“We are blown away by the generosity of Oak Foundation and their support for people in our community who are living on the margins,” said Dr. Luke Smith, a psychiatrist, founder and executive director of the nonprofit that provides mental health and addiction counseling to Latinos in Durham and 14 counties in central North Carolina.

Kerry Brock, El Futuro’s manager of grants and strategic development, said the money will be used over four years, and is expected to help an extra 100 immigrant Latinos each year between now and 2019.

In recent years, El Futuro has served more than 1,500 members of the Latino community each year, with evidence-based mental health and addictions outpatient counseling. Latino children and families receive care at El Futuro’s two clinics — in Durham and Siler City — with a team including clinically trained substance abuse counselors, social workers, psychologists, child and adolescent psychiatrists, and marriage and family therapists.

Roughly three-quarters of those served are either stabilized or show improvement in their clinical symptoms and function better at home, work or school, according to El Futuro.

Between 2000 and 2010, North Carolina experienced the sixth-fastest rate of growth in the nation of Latinos, and that trend continues. In the Triangle, the Latino population grew by 128.5 percent in this same period.

The grant will:

— Help unaccompanied minors who come into community. Recently, 54 percent of the children seen at El Futuro fell into that group.

— Provide treatments for traumatized Latinos.

— Improve access to services.

— Address workforce shortages by training professionals and supervising interns from UNC-Chapel Hill, Duke University and N.C. State.

Impacts of the treatments supported by the grant can already be seen, according to El Futuro’s clinical director, Karla Siu.

“I think of a young girl that we worked with recently,” she said. “Because of a history of trauma and abuse, she came to us having such terrible panic attacks that she had been unable to go to school for an entire year. After starting treatment, not only did she gain the tools to help her go back to school, but she also came in recently and showed off her report card, with all A’s and B’s. Her confidence has soared, along with her ability to grow and learn at her best. This is the type of impact that will be supported by the generous grant from Oak Foundation, and we are so grateful.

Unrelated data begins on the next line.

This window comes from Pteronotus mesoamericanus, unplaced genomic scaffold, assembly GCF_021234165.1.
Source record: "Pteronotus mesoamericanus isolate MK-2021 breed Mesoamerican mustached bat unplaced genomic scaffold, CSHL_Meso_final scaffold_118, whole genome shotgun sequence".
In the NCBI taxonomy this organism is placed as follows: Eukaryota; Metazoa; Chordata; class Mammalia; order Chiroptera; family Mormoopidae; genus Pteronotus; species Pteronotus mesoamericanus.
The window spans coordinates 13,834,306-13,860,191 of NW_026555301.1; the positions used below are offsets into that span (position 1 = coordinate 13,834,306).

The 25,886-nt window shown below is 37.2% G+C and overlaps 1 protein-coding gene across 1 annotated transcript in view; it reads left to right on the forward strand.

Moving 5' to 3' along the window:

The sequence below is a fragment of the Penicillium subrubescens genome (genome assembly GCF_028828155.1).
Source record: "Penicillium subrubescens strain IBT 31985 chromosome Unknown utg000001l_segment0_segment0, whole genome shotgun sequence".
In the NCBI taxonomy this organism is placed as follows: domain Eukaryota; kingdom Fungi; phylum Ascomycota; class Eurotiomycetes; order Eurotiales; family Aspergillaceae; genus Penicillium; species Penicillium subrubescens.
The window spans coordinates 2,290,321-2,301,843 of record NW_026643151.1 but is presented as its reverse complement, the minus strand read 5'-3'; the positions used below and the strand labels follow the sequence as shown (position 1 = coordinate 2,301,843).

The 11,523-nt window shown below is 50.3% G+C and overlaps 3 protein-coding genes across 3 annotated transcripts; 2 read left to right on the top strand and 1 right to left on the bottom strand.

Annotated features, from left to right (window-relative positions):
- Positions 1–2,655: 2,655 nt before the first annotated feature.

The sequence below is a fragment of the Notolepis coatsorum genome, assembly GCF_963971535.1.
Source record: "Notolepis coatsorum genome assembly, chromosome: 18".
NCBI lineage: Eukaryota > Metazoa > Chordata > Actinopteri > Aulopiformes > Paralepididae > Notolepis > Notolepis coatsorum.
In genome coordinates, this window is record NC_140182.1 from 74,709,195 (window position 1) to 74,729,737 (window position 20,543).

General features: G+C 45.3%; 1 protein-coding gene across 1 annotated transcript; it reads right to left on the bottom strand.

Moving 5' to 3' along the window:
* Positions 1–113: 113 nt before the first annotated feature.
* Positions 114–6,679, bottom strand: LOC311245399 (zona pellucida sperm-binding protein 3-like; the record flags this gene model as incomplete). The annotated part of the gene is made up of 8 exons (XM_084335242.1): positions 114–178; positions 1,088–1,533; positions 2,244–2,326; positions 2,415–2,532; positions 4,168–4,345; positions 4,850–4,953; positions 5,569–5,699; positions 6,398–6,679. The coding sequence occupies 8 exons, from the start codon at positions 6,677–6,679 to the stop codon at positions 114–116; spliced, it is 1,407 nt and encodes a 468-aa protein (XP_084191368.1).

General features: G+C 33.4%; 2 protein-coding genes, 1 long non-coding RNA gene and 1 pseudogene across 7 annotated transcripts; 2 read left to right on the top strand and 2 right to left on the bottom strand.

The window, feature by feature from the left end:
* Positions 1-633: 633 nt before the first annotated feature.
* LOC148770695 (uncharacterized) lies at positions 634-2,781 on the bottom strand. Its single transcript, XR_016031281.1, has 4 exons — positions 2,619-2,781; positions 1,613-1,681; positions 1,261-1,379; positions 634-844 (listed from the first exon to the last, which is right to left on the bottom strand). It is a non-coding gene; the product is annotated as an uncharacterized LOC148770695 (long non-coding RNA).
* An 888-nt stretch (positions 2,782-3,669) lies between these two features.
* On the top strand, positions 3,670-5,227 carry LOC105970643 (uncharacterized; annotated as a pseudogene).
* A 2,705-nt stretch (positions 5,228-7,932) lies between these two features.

El Futuro helps Latino families with services that would not otherwise be accessible, regardless of insurance status or ability to pay. While the organization receives money from Medicaid, Health Choice, Medicare, and some private insurance, it relies on grants, contracts, corporate, and private charitable donations to support 60 percent of the costs of treating a patient.

 


 

El Futuro helps Latinos with mental health, addiction issues

Durham Herald-Sun April 17, 2016

By Keith Upchurch

 

Luke Smith, MD, is executive director of El Futuro in Durham. Photo Courtesy of El Futuro. DURHAM —

Psychiatrist Luke Smith counseled a Latino child recently who had been through hell.

The girl crossed the U.S.-Mexican border by herself after her mother died and her father, living in the United States, sent for her.

But the child was caught and sent to a detention center in Arizona for illegal immigrants. After two months, she was allowed to join her father in North Carolina.